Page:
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CAMP FOSTER, Okinawa — More than half of the Marines stationed on Okinawa will move to Guam by 2012, a Japan Defense Agency official announced Thursday.

According to the agency’s press office, necessary construction on Guam should be complete in time for the III Marine Expeditionary Force’s headquarters element to move there within six years. The move includes some 8,000 Marines and their dependents.

Japanese news reports have stated that a new facility for Marine Corps air operations on Okinawa will be built on Camp Schwab by 2014. However, the agency spokeswoman said no date had been set to complete that project.

A broad agreement reached in October to realign U.S. troops in Japan calls for closing Marine Corps Air Station Futenma, in the middle of urban Ginowan, once the new airport is built in rural northeast Okinawa.

The senior Japanese defense official, who asked not to be named, said the United States is expected to complete a master plan for the Guam move by December and that an environmental assessment of property the U.S. government owns in northern Guam already is taking place.

He said the Defense Agency plans to start construction in latter fiscal 2007, aiming to complete the project by 2012.

“This is a schedule in line with a request from U.S. side,” the official said. On Monday, Japan time, U.S. Secretary of Defense Donald Rumsfeld and Japan Defense Agency Secretary General Fukushiro Nukaga agreed that Japan will cover about $6.09 billion of the estimated $10.7 billion cost of the move.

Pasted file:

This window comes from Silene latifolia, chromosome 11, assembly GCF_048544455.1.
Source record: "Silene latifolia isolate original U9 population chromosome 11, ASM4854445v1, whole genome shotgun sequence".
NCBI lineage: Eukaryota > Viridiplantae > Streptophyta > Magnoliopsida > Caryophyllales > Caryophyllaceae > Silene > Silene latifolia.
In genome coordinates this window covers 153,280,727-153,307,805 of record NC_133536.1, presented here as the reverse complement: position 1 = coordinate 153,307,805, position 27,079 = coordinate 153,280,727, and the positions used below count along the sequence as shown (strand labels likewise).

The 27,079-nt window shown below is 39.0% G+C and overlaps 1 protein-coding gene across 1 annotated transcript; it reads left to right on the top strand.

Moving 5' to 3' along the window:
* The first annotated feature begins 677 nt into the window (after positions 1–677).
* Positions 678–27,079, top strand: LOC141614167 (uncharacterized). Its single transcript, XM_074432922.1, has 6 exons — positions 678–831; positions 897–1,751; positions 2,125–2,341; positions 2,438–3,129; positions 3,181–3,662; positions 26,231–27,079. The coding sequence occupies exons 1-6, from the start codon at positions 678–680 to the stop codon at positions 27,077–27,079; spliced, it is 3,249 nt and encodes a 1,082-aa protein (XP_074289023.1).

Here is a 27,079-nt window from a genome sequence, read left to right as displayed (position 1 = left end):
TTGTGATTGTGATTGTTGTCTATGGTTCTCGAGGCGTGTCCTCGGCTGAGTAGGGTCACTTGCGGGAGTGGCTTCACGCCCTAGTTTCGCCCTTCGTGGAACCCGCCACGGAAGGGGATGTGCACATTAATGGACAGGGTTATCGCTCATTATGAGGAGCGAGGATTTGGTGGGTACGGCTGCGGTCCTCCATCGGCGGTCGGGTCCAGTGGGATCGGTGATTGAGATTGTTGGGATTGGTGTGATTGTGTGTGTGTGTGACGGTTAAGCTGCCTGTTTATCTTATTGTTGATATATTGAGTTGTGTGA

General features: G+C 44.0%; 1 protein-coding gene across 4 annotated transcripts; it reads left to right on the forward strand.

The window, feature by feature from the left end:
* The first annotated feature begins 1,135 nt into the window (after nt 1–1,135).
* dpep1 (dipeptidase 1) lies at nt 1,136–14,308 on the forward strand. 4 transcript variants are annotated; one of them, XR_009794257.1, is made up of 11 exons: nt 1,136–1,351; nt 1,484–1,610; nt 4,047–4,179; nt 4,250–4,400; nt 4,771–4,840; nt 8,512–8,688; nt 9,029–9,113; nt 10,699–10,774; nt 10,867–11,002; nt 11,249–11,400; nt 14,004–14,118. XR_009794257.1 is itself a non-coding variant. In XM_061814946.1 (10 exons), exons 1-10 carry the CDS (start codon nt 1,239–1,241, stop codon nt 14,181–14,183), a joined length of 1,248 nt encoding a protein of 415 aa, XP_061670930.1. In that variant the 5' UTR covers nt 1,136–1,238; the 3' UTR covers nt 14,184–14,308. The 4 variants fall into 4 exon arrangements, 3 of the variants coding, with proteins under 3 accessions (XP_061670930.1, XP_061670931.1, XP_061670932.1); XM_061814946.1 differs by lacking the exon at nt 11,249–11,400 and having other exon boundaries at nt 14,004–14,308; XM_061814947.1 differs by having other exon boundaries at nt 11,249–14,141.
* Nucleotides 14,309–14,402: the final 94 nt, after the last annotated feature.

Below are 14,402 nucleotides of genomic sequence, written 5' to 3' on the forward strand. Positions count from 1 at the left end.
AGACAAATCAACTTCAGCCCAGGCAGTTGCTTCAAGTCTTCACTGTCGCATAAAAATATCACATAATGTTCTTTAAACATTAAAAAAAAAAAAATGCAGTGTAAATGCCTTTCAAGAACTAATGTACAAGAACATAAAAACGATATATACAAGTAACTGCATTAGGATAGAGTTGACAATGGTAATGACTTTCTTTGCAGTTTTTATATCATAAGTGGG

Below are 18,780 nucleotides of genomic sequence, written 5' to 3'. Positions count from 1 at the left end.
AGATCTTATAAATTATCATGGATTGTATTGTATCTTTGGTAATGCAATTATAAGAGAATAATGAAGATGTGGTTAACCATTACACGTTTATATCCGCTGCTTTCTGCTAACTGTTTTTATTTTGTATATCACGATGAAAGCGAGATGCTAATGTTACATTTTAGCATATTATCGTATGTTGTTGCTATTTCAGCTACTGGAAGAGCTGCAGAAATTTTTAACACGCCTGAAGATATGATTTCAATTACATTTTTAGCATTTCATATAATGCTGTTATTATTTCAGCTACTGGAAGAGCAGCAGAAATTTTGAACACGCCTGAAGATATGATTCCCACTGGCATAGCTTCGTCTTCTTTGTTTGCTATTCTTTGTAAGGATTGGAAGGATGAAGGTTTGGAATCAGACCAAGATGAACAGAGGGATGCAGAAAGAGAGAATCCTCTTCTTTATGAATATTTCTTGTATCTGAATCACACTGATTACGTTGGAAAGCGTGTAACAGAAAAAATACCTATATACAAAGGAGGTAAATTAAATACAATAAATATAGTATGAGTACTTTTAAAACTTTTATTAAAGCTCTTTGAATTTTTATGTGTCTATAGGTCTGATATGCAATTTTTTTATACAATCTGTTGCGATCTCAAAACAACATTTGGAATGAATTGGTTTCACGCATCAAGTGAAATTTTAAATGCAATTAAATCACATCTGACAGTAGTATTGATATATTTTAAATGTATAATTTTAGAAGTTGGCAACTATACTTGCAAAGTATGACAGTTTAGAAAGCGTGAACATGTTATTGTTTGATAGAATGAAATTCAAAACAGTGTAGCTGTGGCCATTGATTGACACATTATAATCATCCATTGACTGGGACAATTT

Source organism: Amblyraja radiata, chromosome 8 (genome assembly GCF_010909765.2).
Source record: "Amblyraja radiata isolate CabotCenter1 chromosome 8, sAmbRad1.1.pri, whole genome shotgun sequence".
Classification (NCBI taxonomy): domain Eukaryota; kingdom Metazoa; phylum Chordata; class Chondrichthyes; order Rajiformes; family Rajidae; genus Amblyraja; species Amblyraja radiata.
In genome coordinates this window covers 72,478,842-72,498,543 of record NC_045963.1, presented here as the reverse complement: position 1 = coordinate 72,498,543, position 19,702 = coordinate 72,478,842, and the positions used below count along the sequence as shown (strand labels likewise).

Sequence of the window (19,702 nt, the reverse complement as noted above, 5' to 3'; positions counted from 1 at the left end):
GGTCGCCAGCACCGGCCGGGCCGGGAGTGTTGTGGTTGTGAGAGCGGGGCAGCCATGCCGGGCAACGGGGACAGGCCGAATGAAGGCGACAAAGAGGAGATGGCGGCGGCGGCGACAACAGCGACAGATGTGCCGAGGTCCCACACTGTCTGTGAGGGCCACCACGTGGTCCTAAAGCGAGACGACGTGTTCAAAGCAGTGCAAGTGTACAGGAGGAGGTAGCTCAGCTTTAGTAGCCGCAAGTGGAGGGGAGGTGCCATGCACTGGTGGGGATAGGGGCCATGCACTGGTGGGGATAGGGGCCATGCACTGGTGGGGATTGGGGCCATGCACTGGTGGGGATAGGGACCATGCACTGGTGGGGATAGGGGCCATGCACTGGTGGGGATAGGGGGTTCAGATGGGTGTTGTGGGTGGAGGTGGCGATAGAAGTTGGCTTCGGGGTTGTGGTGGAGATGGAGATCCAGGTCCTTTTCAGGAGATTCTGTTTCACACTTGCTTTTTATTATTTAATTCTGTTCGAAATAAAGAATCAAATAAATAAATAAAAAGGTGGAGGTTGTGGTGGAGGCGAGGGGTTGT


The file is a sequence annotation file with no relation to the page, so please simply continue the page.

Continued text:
The Japanese official said the Japanese contribution to the project includes $2.8 billion in grants, $1.5 billion in investments and $1.79 billion in loans. The Japan Defense Agency will create “special purpose, public-private” companies to handle the loans and investments, officials have said.

One entity will use the investments from the government and private sources to build housing, he said. Japan expects to recoup the investment principal over 50 years in rent payments.

Construction of III MEF headquarters, barracks and schools is estimated to cost about $2.8 billion. Family housing is estimated to cost $2.55 billion and construction of utilities on the base is expected to cost some $740 million, the defense official told reporters.

The United States is to provide $3.18 billion for helicopter landing pads, facilities for communications and training, a supply depot and petroleum and munitions storage. An additional $1 million is to be spent on highway construction.


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